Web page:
“The LEGO Movie” is an animated marvel. Directors Phil Lord and Christopher Miller (“Cloudy with a Chance of Meatballs”) assembled a dream-team voice cast, paired-up with a smart, fresh script, and some of the most incredible CGI wizardry ever put on screen for what might be the best animated film we’ll see all year.
Emmet (voiced by “Parks and Recreation”‘s Chris Pratt) is an ordinary LEGO, though these characters never actually refer to themselves as LEGOs because they exist in their own universe. He’s a construction worker who relies heavily on step-by-step instruction manuals to guide him through the day. Emmet has a bright outlook on every situation, but is also lonely, though he tries hard not to notice.
But all that’s about to change. Emmet’s hometown, Brickland, and the other LEGO villages are about to be destroyed by President Business/the evil Lord Business (voiced by Will Ferrell). That is, unless The Special, the ultimate hero, can be found. Emmet accidentally stumbles upon “The Piece of Resistance”, which automatically makes him The Special. But soon everyone finds out what Emmet already knows: that he’s not special at all.
But he has help: Master Builders, led by powerful wizard Vitruvius (who else but Morgan Freeman), “bad girl” with a heart of gold Wyldstyle (Elizabeth Banks) and her boyfriend Batman (yes, Batman), along with several other colorful characters assist Emmet in this
monumental, life-and-death task.
Practically everything about “The LEGO Movie” is awesome, a reference to the film’s very catchy theme song. The inventive and ingenious multi-purpose animation is stunning from scene one, lending itself perfectly to the fast-paced action. The pacing is frenetic, with things often happening in multiple places within the same shot, yet the film is very easy for all ages to follow.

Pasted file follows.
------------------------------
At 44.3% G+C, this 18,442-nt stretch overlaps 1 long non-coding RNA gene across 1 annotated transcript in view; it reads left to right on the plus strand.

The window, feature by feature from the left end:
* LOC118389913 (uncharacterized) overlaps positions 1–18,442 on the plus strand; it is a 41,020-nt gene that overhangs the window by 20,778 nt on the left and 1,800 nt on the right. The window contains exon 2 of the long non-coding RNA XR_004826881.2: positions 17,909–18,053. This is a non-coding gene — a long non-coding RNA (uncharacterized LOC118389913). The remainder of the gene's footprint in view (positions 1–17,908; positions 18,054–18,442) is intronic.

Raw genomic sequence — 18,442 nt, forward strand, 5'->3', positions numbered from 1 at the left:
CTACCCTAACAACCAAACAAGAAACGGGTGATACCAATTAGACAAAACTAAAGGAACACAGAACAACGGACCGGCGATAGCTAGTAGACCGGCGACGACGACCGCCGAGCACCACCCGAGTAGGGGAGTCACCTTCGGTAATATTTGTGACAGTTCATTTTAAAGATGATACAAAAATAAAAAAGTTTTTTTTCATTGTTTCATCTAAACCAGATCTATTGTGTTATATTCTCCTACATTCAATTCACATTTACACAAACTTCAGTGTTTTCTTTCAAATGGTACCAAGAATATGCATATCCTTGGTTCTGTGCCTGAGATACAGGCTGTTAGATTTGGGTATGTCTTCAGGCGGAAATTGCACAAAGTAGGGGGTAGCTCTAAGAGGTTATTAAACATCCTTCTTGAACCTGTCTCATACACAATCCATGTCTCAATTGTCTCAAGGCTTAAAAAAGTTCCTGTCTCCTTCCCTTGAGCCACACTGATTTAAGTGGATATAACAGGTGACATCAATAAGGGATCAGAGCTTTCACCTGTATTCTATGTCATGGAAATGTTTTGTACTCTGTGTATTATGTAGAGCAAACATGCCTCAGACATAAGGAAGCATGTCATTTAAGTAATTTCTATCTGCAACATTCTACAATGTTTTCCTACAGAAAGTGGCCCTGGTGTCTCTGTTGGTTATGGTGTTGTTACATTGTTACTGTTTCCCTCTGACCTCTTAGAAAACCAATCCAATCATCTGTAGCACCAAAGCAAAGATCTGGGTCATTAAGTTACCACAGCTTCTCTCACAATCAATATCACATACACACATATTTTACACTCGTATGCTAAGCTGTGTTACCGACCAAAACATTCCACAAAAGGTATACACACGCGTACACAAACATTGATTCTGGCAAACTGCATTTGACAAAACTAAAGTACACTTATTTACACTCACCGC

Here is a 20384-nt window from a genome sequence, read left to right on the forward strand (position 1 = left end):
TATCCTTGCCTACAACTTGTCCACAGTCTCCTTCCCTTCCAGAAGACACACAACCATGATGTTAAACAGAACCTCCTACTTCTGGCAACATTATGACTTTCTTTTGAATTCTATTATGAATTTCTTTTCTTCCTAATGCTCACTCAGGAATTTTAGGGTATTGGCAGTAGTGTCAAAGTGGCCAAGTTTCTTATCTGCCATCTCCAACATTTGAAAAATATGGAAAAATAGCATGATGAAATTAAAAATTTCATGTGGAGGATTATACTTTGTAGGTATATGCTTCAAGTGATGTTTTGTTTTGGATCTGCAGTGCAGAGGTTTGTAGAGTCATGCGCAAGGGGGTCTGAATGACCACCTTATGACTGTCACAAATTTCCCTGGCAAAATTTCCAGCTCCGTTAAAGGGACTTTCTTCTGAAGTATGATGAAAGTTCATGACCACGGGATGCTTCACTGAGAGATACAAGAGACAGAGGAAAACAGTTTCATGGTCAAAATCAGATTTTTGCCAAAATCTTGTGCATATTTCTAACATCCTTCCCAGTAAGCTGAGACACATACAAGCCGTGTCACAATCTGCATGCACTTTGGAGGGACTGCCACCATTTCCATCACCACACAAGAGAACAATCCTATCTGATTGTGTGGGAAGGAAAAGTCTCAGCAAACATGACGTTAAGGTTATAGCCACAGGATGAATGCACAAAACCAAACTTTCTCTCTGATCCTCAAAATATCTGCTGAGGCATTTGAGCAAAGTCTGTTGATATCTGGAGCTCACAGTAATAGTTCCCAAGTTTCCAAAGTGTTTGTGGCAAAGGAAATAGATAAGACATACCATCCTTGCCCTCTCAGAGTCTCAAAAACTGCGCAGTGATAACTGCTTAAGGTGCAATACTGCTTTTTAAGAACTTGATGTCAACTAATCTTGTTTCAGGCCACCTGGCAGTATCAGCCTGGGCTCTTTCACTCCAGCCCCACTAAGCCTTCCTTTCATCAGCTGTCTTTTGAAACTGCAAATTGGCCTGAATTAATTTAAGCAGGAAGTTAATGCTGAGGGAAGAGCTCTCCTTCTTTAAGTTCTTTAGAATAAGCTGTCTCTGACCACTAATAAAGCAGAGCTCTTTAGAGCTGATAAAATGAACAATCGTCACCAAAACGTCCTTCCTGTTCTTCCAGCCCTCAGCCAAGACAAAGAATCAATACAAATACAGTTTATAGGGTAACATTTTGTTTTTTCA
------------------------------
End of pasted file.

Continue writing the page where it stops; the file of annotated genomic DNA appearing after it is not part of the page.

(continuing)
Lord and Miller outdo themselves with non-stop jokes and classic character cameos. Many are intentionally corny, others clever and hilarious: from Shaq voicing himself to the “Odd Couple” pairing of Superman (Channing Tatum) and Green Lantern (Jonah Hill) to Will Arnett’s show-stealing Batman (good luck to Ben Affleck trying to top this performance). Liam Neeson is also excellent as the classic Good Cop/Bad Cop. And there are Star Wars characters, Wonder Woman, historical figures – and everything works. The pieces, both literally and figuratively, all come together.
On one level Lord and Miller have a blast satirizing these characters, pop culture and superhero adventure films. But there’s another level to “The LEGO Movie”. The core and true emotion of the film comes in the final act with an unexpected turn that provides one of the best surprises and most rewarding endings I’ve experienced from a movie in quite a while.
“The LEGO Movie” is rated PG for the animated action/violence. It’s appropriate for everyone: from young LEGO lovers to fanboys (and girls) to adult action movie fans. This is the first fantastic movie of 2014.
On The Official LCJ Report Card, “The LEGO Movie” gets an A-.